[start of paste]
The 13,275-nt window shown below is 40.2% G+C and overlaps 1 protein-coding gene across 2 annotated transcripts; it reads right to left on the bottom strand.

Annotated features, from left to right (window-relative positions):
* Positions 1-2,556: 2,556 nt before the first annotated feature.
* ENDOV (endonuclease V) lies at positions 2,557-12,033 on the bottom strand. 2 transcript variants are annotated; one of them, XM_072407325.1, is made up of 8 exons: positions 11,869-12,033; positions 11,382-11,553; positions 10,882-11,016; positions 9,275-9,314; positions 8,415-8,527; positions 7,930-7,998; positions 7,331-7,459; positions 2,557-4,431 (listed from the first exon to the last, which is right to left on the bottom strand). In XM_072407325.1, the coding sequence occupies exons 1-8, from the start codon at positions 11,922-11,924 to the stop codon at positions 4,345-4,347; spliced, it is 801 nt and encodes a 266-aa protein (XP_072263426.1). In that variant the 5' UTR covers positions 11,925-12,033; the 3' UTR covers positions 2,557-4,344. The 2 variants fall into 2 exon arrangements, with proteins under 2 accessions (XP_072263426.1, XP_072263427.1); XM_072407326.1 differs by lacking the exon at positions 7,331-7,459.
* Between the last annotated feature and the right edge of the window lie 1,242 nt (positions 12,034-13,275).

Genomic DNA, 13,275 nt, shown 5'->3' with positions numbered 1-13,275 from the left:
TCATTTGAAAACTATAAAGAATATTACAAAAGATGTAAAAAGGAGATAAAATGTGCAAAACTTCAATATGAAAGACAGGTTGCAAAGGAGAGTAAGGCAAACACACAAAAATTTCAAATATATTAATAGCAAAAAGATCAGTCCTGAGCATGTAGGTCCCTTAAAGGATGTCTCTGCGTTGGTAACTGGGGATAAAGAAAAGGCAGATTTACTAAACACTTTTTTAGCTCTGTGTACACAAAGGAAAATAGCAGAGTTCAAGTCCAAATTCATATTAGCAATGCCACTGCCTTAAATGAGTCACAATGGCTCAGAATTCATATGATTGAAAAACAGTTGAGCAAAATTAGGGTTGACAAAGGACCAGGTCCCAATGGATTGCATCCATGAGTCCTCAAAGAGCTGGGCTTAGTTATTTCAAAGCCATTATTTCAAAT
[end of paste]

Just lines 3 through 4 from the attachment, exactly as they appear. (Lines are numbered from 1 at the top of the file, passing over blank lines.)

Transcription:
* Positions 1-2,556: 2,556 nt before the first annotated feature.
* ENDOV (endonuclease V) lies at positions 2,557-12,033 on the bottom strand. 2 transcript variants are annotated; one of them, XM_072407325.1, is made up of 8 exons: positions 11,869-12,033; positions 11,382-11,553; positions 10,882-11,016; positions 9,275-9,314; positions 8,415-8,527; positions 7,930-7,998; positions 7,331-7,459; positions 2,557-4,431 (listed from the first exon to the last, which is right to left on the bottom strand). In XM_072407325.1, the coding sequence occupies exons 1-8, from the start codon at positions 11,922-11,924 to the stop codon at positions 4,345-4,347; spliced, it is 801 nt and encodes a 266-aa protein (XP_072263426.1). In that variant the 5' UTR covers positions 11,925-12,033; the 3' UTR covers positions 2,557-4,344. The 2 variants fall into 2 exon arrangements, with proteins under 2 accessions (XP_072263426.1, XP_072263427.1); XM_072407326.1 differs by lacking the exon at positions 7,331-7,459.